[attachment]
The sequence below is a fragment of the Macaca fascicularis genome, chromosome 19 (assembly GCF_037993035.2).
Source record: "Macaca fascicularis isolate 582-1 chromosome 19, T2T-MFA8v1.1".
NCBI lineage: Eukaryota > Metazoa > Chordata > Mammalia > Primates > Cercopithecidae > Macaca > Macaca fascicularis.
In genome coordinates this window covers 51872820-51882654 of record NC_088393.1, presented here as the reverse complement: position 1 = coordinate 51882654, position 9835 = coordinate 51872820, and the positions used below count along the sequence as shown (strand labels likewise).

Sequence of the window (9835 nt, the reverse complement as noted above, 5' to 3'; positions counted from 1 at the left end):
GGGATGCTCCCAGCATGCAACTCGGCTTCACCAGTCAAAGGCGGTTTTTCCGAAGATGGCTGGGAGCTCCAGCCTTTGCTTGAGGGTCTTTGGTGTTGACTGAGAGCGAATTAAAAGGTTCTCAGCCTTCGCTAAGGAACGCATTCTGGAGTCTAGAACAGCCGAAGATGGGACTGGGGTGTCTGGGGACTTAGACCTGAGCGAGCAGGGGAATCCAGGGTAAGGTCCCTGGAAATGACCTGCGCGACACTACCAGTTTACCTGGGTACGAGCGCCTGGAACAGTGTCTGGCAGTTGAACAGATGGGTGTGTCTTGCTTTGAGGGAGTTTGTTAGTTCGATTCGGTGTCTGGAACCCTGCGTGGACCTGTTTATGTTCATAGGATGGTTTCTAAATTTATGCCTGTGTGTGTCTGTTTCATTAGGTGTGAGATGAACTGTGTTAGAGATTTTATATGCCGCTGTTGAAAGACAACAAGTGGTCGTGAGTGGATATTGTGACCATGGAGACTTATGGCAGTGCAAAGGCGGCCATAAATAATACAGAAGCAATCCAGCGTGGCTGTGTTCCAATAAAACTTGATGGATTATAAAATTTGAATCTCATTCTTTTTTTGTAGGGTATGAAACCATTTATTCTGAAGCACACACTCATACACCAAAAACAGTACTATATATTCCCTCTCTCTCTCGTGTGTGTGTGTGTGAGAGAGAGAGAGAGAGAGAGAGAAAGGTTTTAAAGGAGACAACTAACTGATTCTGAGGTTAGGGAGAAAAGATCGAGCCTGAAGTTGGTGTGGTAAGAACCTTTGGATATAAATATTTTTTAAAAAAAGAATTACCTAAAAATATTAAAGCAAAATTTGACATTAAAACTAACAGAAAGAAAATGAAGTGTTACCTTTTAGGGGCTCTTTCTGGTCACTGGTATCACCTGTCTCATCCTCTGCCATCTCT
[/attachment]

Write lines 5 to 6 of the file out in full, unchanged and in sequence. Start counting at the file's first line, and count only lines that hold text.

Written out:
Sequence of the window (9835 nt, the reverse complement as noted above, 5' to 3'; positions counted from 1 at the left end):
GGGATGCTCCCAGCATGCAACTCGGCTTCACCAGTCAAAGGCGGTTTTTCCGAAGATGGCTGGGAGCTCCAGCCTTTGCTTGAGGGTCTTTGGTGTTGACTGAGAGCGAATTAAAAGGTTCTCAGCCTTCGCTAAGGAACGCATTCTGGAGTCTAGAACAGCCGAAGATGGGACTGGGGTGTCTGGGGACTTAGACCTGAGCGAGCAGGGGAATCCAGGGTAAGGTCCCTGGAAATGACCTGCGCGACACTACCAGTTTACCTGGGTACGAGCGCCTGGAACAGTGTCTGGCAGTTGAACAGATGGGTGTGTCTTGCTTTGAGGGAGTTTGTTAGTTCGATTCGGTGTCTGGAACCCTGCGTGGACCTGTTTATGTTCATAGGATGGTTTCTAAATTTATGCCTGTGTGTGTCTGTTTCATTAGGTGTGAGATGAACTGTGTTAGAGATTTTATATGCCGCTGTTGAAAGACAACAAGTGGTCGTGAGTGGATATTGTGACCATGGAGACTTATGGCAGTGCAAAGGCGGCCATAAATAATACAGAAGCAATCCAGCGTGGCTGTGTTCCAATAAAACTTGATGGATTATAAAATTTGAATCTCATTCTTTTTTTGTAGGGTATGAAACCATTTATTCTGAAGCACACACTCATACACCAAAAACAGTACTATATATTCCCTCTCTCTCTCGTGTGTGTGTGTGTGAGAGAGAGAGAGAGAGAGAGAGAAAGGTTTTAAAGGAGACAACTAACTGATTCTGAGGTTAGGGAGAAAAGATCGAGCCTGAAGTTGGTGTGGTAAGAACCTTTGGATATAAATATTTTTTAAAAAAAGAATTACCTAAAAATATTAAAGCAAAATTTGACATTAAAACTAACAGAAAGAAAATGAAGTGTTACCTTTTAGGGGCTCTTTCTGGTCACTGGTATCACCTGTCTCATCCTCTGCCATCTCT